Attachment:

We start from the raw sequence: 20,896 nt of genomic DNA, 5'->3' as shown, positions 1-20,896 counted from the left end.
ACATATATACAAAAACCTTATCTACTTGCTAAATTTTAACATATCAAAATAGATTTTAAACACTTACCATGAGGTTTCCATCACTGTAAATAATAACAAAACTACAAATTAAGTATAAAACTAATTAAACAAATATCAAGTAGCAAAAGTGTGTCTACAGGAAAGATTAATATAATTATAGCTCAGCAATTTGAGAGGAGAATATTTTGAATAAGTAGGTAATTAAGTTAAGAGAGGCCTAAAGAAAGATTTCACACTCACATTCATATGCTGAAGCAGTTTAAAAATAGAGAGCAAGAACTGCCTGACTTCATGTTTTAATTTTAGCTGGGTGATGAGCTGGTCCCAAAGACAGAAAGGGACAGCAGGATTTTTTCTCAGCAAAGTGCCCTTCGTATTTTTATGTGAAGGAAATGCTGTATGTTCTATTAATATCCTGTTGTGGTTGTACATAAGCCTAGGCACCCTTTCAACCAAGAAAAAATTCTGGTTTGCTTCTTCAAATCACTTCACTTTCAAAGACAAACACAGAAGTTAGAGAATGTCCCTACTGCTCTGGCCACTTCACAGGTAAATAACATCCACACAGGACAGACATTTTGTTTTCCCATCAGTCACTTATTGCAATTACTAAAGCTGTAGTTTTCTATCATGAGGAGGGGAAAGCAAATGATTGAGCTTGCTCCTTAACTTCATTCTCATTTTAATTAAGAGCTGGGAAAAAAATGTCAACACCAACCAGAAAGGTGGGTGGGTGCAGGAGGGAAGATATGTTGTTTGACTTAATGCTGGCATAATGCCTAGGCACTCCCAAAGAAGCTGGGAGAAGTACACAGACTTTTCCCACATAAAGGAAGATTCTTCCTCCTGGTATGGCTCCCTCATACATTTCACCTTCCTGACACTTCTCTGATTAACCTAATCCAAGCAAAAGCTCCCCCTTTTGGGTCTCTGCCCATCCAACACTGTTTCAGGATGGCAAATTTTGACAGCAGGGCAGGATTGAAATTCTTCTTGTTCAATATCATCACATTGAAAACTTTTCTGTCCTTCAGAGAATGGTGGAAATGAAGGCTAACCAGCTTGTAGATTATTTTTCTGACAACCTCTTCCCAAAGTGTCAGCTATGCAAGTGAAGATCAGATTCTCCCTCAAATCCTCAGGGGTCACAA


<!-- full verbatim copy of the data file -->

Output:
We start from the raw sequence: 20,896 nt of genomic DNA, 5'->3' as shown, positions 1-20,896 counted from the left end.
ACATATATACAAAAACCTTATCTACTTGCTAAATTTTAACATATCAAAATAGATTTTAAACACTTACCATGAGGTTTCCATCACTGTAAATAATAACAAAACTACAAATTAAGTATAAAACTAATTAAACAAATATCAAGTAGCAAAAGTGTGTCTACAGGAAAGATTAATATAATTATAGCTCAGCAATTTGAGAGGAGAATATTTTGAATAAGTAGGTAATTAAGTTAAGAGAGGCCTAAAGAAAGATTTCACACTCACATTCATATGCTGAAGCAGTTTAAAAATAGAGAGCAAGAACTGCCTGACTTCATGTTTTAATTTTAGCTGGGTGATGAGCTGGTCCCAAAGACAGAAAGGGACAGCAGGATTTTTTCTCAGCAAAGTGCCCTTCGTATTTTTATGTGAAGGAAATGCTGTATGTTCTATTAATATCCTGTTGTGGTTGTACATAAGCCTAGGCACCCTTTCAACCAAGAAAAAATTCTGGTTTGCTTCTTCAAATCACTTCACTTTCAAAGACAAACACAGAAGTTAGAGAATGTCCCTACTGCTCTGGCCACTTCACAGGTAAATAACATCCACACAGGACAGACATTTTGTTTTCCCATCAGTCACTTATTGCAATTACTAAAGCTGTAGTTTTCTATCATGAGGAGGGGAAAGCAAATGATTGAGCTTGCTCCTTAACTTCATTCTCATTTTAATTAAGAGCTGGGAAAAAAATGTCAACACCAACCAGAAAGGTGGGTGGGTGCAGGAGGGAAGATATGTTGTTTGACTTAATGCTGGCATAATGCCTAGGCACTCCCAAAGAAGCTGGGAGAAGTACACAGACTTTTCCCACATAAAGGAAGATTCTTCCTCCTGGTATGGCTCCCTCATACATTTCACCTTCCTGACACTTCTCTGATTAACCTAATCCAAGCAAAAGCTCCCCCTTTTGGGTCTCTGCCCATCCAACACTGTTTCAGGATGGCAAATTTTGACAGCAGGGCAGGATTGAAATTCTTCTTGTTCAATATCATCACATTGAAAACTTTTCTGTCCTTCAGAGAATGGTGGAAATGAAGGCTAACCAGCTTGTAGATTATTTTTCTGACAACCTCTTCCCAAAGTGTCAGCTATGCAAGTGAAGATCAGATTCTCCCTCAAATCCTCAGGGGTCACAA